News Release

Nobel Peace Prize Laureate Rebuffs U.S. State Department on Upcoming Summit


Mairead Maguire, who was awarded the Nobel Peace Prize for her work on Ireland and was scheduled to attend the Summit of Nobel Peace Laureates this month in Chicago, has canceled her appearance citing a statement by U.S. Secretary of State Hillary Clinton that the State Department is an “active partner” in the event. Maguire notified associates, including other Nobel Prize Laureates, of her decision in a letter the Institute for Public Accuracy has obtained and is below.

The Nobel Summit leads up to the NATO Summit in Chicago. A video of Clinton’s recent remarks is available here.

Critics of the State Department and NATO applauded Maguire’s decision:

FRANCIS BOYLE, fboyle at
Boyle is a professor at the University of Illinois College of Law and author of “Tackling America’s Toughest Questions.” He said today: “It is well known that the so-called Nobel Peace Prize is awarded by Norwegian politicians and that Norway is a member of NATO. In other words the Nobel Peace Prize is awarded by NATO politicians in order to further their own political interests. And now we have the Nobel Prizers finally come out of the NATO closet.” Boyle derided the notion of the U.S. State Department using the Nobel Peace Prize at the upcoming “NATO WARFEST in Chicago. But of course the Nobel Peace Prize was awarded to Henry Kissinger. Nobel ‘Peace Prize’? Tell that to millions in war after war — Vietnam, Yugoslavia, Iraq, Afghanistan, Libya, and now threatening Syria and Iran.”

Boyle — who was a leading lawyer defending protesters during the fight against apartheid South Africa — noted that a video has also been released of former apartheid South African President Willem de Klerk touting his scheduled participation and interaction with Chicago students in conjunction with the upcoming events. Boyle noted that de Klerk “avoided testifying before the Truth and Reconciliation Commission — so from him there was no truth, no accountability, no prosecution.”

Author of “The Nobel Peace Prize: What Nobel Really Wanted,” Heffermehl said today: “I take the Mairead Maguire boycott of the Chicago event as a rising awareness of how far the Peace Prize has wandered from the original peace vision of Alfred Nobel, a world peace order based on global law and disarmament. Nobel wished to help a development in the direct opposite direction of what the U.S. and NATO are pursuing and it is particularly pertinent to abstain from participation in a Nobel event hosted by the U.S. State Department.”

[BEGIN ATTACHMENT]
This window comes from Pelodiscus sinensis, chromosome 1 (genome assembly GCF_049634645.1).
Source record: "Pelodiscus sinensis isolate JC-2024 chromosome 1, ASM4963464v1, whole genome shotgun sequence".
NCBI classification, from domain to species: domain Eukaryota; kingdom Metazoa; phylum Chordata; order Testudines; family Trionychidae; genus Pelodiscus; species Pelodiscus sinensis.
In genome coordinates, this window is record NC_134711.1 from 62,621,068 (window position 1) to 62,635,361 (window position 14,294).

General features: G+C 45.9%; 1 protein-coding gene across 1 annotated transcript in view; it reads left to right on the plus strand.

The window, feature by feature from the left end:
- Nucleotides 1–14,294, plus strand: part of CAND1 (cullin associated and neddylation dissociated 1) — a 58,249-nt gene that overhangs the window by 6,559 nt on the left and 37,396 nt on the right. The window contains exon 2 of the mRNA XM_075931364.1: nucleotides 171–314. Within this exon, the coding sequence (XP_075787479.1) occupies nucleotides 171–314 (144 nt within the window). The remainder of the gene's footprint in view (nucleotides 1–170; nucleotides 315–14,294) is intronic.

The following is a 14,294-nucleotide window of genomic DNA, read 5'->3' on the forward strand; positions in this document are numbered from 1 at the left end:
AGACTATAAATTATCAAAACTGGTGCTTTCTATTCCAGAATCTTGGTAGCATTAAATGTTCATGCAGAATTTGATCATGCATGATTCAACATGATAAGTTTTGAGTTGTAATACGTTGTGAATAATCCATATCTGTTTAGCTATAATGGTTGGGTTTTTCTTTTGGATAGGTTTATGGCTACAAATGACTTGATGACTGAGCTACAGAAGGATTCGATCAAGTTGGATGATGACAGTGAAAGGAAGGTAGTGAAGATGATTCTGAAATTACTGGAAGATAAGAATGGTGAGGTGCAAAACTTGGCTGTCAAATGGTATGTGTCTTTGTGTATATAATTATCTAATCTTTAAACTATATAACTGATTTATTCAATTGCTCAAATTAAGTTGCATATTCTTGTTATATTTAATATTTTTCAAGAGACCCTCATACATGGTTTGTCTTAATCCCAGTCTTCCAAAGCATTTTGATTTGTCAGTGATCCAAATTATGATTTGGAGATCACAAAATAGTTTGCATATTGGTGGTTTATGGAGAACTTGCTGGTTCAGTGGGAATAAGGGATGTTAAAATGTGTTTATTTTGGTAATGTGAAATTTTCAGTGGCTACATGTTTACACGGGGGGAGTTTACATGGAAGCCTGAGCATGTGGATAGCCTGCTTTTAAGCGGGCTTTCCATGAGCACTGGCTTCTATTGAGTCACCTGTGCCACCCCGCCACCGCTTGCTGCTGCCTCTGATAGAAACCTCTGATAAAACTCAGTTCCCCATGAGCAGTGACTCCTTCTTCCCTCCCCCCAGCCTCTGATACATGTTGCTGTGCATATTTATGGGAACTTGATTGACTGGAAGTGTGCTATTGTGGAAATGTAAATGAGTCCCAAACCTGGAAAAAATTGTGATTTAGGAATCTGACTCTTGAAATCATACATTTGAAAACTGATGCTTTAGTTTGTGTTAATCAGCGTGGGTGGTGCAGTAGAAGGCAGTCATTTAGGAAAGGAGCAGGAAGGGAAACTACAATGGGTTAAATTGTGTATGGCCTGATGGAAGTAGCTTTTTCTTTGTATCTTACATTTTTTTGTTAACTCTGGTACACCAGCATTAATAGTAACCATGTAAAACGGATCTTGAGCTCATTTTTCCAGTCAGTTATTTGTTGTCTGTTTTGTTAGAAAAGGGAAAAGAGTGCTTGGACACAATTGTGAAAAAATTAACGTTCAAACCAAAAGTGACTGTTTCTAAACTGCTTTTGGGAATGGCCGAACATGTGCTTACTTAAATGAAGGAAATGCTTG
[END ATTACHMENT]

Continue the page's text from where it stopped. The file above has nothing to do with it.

“The Norwegian parliamentarians entrusted with the award have transformed it to suit their own political ideas and led Swedish authorities to initiate an investigation of the peace prize awards. The probe ended last month with an order to the Nobel Foundations to do a major overhaul, checking the purpose Nobel had in mind and giving clear instructions to ensure that all awards comply with the purpose.”

Mairead Maguire sent this letter out to fellow Nobel Peace Laureates and other associates on Friday:

Dear Friends,

I write to let you know that I have decided not to attend the 12th World Summit of Nobel Peace Laureates on 23rd-25th April, 2012, in Chicago, USA.

On 10th April, Sec. of State H. Clinton appeared on video [on the U.S. State Department website] announcing plans for the forthcoming Nobel Peace Laureates Summit and said ‘The U.S. Department of State is proud to be an active partner in this event’. Sec. Clinton gave details of how the U.S. State Dept. is working with U.S. embassies around the world, to bring 20 students and four teachers from four countries to Chicago and explained that video conferences and portals for live streaming of events, will be managed by U.S. State Department.

I have now decided, with some sadness, not to be associated in this Partnership as I do not agree with many of the policies of the U.S. State Department. Indeed I have, as a Nobel Peace Laureate, (and in the spirit of Alfred Nobel) often called for disbandment of NATO, end of militarism and war, and for disarmament and demilitarization. I cannot therefore, in good conscience, be part of a Partnership with the U.S. State Government (NATO). I also believe that my participation in such a partnership would compromise my position and put in jeopardy my work in the Middle East and other countries.

I am very disappointed that what is a great opportunity for young people, the Nobel Laureates and organizations to listen, learn, and exchange friendships and experiences, has been, I believe, seriously compromised in such a Partnership.

However, I hope it will be an enjoyable and educational summit particularly for all the young people, and I am deeply saddened not to be with you all.

Mairead Maguire
Peace People, Northern Ireland

Video of Willem de Klerk